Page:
But he must be dating someone, so he strings her along until Diane Keaton is available. He finds her unconventional opinions infuriating, but she is confident, outgoing, and attractive. Keaton was previously the mistress of Allen's best friend, nice guy Michael Murphy. Murphy is married to loyal Anne Byrne Hoffman.
Allen is the subject of a tell-all book by his ex-wife, Meryl Streep, who left him for another woman, Karen Ludwig. Allen has a lucrative position as a television executive, which he quits in disgust to concentrate on a fiction book whose reception is uncertain. This forces Allen to move into a lower middle class apartment.
How others will see it. Woody Allen's immediately preceding film, Interiors, drew a mixed reaction from critics. Manhattan was seen as a return to Annie Hall territory, a romantic comedy with Allen on solid ground.
Today's viewers, aware of Allen's marriage to his live-in lover's adopted daughter, and child abuse allegations against Allen raised by Mia and Dylan Farrow, may be uncomfortable with the on-screen sexual relationship between middle-aged Allen and 17-year-old Mariel Hemingway. Where are her parents? But it appears that in 1979, neither critics nor the public had significant concerns.
In fact, Manhattan was a big money-maker for United Artists, and a huge hit on the festival circuit. BAFTA, in particular, regarded the movie as if it were Gone With the Wind, awarding Best Film and Best Screenplay to Manhattan, and nominating it for a laundry list of major awards (including Best Actor, Best Actress, Best Director, Best Cinematography, and Best Supporting Actress nods for both Streep and Hemingway).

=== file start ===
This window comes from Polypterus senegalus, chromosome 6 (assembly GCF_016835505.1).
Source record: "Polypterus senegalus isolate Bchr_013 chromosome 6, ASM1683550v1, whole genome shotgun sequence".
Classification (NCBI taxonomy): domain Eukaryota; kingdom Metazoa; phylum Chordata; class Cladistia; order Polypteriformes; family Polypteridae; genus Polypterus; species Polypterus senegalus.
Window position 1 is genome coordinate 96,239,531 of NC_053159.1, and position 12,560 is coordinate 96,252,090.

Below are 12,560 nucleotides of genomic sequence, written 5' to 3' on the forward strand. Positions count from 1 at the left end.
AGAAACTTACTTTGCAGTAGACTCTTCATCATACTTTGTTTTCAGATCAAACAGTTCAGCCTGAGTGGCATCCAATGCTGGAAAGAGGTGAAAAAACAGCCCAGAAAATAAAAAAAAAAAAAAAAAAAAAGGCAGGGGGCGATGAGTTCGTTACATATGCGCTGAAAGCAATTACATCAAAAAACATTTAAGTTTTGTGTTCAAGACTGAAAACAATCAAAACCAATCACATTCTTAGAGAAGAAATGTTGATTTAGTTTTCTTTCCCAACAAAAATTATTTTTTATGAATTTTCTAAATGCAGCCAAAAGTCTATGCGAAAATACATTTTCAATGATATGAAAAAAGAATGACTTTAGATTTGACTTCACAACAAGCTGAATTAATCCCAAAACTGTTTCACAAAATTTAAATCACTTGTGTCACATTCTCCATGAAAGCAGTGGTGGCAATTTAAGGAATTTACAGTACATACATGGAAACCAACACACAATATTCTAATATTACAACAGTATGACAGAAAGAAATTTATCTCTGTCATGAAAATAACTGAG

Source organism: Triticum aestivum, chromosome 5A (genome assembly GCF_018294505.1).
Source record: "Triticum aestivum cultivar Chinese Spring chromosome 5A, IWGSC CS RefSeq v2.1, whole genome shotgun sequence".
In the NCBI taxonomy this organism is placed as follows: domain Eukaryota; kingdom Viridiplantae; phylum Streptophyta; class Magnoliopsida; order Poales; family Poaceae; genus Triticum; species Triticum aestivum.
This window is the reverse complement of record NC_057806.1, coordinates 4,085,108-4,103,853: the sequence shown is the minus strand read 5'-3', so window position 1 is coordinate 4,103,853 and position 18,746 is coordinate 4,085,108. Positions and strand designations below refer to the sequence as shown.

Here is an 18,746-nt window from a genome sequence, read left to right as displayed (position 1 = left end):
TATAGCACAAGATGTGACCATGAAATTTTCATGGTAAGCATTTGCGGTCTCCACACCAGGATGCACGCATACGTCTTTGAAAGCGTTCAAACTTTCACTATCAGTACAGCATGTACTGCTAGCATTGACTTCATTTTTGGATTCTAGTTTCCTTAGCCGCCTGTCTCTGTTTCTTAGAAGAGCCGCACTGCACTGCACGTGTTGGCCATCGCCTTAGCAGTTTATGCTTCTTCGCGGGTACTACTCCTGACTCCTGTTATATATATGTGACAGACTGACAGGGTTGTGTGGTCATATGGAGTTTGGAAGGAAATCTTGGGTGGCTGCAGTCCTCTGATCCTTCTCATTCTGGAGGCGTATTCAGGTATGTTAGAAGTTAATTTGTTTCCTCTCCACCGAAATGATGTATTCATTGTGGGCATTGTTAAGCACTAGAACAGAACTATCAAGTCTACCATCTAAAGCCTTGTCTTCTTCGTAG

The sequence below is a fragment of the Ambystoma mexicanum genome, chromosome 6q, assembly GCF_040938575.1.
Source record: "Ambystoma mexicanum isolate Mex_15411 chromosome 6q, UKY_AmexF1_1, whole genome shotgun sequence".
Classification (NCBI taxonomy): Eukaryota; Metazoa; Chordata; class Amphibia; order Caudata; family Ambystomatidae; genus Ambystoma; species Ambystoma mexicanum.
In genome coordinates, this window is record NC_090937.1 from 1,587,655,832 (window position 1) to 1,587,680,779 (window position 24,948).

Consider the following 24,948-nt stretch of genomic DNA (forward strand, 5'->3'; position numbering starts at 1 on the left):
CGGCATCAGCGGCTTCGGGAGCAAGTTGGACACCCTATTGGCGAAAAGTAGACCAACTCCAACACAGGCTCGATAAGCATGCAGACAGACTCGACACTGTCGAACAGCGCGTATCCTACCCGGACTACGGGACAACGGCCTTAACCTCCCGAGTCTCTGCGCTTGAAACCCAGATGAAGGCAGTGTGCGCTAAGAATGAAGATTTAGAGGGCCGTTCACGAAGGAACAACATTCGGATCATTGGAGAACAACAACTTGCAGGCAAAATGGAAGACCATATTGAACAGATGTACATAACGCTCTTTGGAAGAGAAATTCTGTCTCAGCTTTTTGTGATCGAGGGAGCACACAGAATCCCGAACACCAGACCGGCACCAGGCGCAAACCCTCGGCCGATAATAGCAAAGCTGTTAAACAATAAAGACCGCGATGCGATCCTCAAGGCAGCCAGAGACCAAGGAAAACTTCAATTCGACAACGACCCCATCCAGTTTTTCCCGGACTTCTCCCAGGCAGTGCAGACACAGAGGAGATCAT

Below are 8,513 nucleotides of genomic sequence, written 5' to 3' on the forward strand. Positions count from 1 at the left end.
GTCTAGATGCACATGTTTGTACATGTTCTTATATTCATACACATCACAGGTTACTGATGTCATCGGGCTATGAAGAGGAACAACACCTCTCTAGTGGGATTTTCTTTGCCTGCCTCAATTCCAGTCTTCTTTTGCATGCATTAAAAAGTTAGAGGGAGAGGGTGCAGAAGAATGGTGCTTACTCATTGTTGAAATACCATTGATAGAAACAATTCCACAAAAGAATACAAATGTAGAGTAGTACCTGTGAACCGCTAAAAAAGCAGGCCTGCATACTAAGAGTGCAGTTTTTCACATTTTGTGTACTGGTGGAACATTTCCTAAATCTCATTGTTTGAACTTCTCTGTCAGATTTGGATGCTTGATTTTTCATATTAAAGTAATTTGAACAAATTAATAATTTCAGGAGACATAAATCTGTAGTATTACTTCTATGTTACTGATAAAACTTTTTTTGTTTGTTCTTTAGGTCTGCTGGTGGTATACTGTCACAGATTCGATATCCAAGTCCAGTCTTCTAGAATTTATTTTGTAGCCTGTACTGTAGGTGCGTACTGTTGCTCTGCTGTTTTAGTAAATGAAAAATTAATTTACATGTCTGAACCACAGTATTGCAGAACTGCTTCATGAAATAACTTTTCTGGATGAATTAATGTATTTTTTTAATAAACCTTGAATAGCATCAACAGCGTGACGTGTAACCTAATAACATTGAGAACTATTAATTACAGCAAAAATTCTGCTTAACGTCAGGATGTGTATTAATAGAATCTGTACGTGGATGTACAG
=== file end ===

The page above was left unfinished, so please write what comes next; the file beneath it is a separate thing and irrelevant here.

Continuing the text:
Today at imdb.com, the movie has a very respectable 120K user votes and a very high user rating of 8.0 out of 10. There is no appreciable demographic spread. Most everyone, it seems, likes the movie, except probably Mia and Dylan Farrow. Negative user reviews exist, of course, raging on about "statutory rape" and "very questionable morals," although some merely consider the movie boring. It does have a lot of dialogue, and there are no auto accidents.
How I felt about it. Manhattan is almost certainly Woody Allen's best movie. The question is, why. Why is it better than Annie Hall, or The Purple Rose of Cairo, or Play It Again, Sam, or The Front. Allen did not direct the last two movies, but his fingerprints are all over them.
Allen's character makes odd decisions. He quits his high paying job out of artistic integrity. He dumps his slavishly devoted teenage lover to chase a fickle and opinionated socialite. These are self-destructive acts, but that conclusion also provides the explanation. He is a selfish intellectual nebbish, and deep down, knows he doesn't deserve either success or happiness.
Perhaps Manhattan works better than other Allen movies because Allen's character approaches Allen himself. He feels guilt over his relationship with Hemingway, he feels remorse about quitting his sellout job, despair over the progress of his yet-unpublished book, bipolar highs and lows over his relationship with the unpredictable Keaton, and frustration over revelations published by his frenemy ex-wife Streep. Happy days aren't here again. Happiness is instead the desert mirage of water that, once approached, turns out to be yet more sand.